Wow. I truly thought I would be able to blog before this point. Ha. Haha. Hahahahahhahahaha.
That’s how it feels with two kids, I’ve found out.
I love my precious Emma. And I adore my Samuel. Put them together, and some days are great. Some days… are impossible.
Let’s add on to the 1+1 = chaos a massive hormone change at 7 weeks postpartum, and what do you get? Baby blues? Postpartum depression?
Call it whatever you want. It’s nasty.
It includes bouts of crying, vivid nightmares, ginormous mood swings, anger, and sometimes the inability to put one foot in front of the other. It’s overwhelming.
How can my kids thrill me and fill me with happy thoughts one minute and make me feel so utterly destructive the next?
And unlike other times in my life when I’ve experienced depression, this time I actually did pray through it and remember God’s word. Thankfully, the Holy Spirit just the week before helped me reflect on 1 Peter 1.
In verses 3-5, Peter lays out the blessings of our salvation: great mercy, living hope, an eternal inheritence, guarding by our faith – all of this through God’s power and via the resurrection of Jesus.
And he starts verse 6 with “In this you rejoice.”
In THIS. God’s mercy. The living hope we have in our eternal position. The certainty that our eternity is guarded and secure. The language in verses 3-5 make me realize that we are going to be shocked by what eternity holds.
So I kept telling myself, In THIS you rejoice. Knowing what THIS is.
My kids (or lack thereof) are not the source of my joy.
My husband (or lack thereof) is not the source of my joy.
Funnily enough, today, on a current hormonal upswing after a very rough week, I read the rest of verse 6. (In THIS you rejoice hit me so hard that I had stopped there to soak it in.) Look…
…In this you rejoice, though now for a little while, if necessary, you have been grieved by various trials, so that the tested genuineness of your faith – more precious than gold that perishes though it is tested by fire – may be found to result in praise and glory and honor at the revelation of Jesus Christ. (1 Peter 1:6-7, ESV, emphasis mine all mine)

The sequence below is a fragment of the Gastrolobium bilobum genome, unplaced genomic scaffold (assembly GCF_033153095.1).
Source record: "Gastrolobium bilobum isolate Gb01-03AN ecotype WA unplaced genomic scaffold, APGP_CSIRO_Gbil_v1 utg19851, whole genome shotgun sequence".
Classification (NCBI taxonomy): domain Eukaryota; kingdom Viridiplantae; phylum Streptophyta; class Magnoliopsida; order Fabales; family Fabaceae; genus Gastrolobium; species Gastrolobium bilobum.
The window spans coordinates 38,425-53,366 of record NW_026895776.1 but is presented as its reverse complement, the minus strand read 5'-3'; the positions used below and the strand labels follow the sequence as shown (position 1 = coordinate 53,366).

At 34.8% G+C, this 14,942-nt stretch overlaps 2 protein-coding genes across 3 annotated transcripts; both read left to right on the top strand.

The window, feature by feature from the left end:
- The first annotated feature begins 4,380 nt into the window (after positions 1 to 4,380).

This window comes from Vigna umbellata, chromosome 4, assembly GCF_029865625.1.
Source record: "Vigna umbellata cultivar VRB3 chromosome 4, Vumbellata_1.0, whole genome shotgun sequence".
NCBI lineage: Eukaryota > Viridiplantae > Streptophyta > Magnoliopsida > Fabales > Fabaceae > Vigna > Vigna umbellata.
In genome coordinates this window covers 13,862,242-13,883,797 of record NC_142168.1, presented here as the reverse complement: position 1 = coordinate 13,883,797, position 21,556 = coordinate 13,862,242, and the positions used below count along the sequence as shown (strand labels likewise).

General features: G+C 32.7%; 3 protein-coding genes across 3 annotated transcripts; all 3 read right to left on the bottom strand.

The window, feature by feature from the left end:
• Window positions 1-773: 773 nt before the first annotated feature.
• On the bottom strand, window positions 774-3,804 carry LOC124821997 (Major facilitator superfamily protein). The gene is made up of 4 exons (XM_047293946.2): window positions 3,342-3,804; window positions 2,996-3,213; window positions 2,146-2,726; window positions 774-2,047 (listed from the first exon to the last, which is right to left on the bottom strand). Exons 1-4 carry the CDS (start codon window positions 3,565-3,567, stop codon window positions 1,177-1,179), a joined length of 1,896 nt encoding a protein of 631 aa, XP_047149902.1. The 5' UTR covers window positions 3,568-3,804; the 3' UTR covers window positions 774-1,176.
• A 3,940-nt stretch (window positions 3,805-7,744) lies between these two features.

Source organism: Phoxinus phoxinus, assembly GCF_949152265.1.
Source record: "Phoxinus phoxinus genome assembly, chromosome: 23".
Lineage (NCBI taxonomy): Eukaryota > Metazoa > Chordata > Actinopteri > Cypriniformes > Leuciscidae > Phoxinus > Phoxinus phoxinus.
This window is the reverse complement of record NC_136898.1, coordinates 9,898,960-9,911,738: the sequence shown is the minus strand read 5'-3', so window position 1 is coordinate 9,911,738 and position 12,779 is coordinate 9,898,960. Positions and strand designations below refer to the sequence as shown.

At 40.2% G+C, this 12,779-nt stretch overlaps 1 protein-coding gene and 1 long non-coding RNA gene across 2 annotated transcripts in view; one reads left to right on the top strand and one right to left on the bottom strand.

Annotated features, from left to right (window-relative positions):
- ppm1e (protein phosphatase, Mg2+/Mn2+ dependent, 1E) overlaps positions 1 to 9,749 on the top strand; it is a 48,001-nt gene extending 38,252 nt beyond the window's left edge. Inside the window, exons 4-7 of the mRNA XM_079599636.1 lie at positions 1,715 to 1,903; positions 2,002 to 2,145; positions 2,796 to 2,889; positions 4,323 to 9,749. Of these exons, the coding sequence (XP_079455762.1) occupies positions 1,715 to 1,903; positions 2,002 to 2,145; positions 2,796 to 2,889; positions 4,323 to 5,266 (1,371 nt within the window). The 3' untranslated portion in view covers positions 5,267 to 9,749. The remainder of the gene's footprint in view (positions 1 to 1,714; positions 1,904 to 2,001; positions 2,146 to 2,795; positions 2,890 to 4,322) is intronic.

This period for me (maybe it’s over but more likely it will fluctuate back), has been deemed necessary by the Father so that my faith may bring more glory to Him.
In the deepest moments, I clung to Him after I sinned against my children in anger. I focused my thoughts on the true joy that I have by His power rather than despairing in my present circumstances. My husband and I fell further in love as I shared with him what I was feeling, and he embraced me and is helping me dig out of it in prayer.
Glory to God? Glory has already been brought to Him by this. I feel like my faith is stronger than it has been in a long time.
Do you think that the glory that will be brought to Him through this is going to end? I don’t think so. Because all of our lives and trials are also part of our ministry to others, and each time our faith grows, and we become more enamored with Jesus, we have more of that to share with the hurting, the broken, and the lost.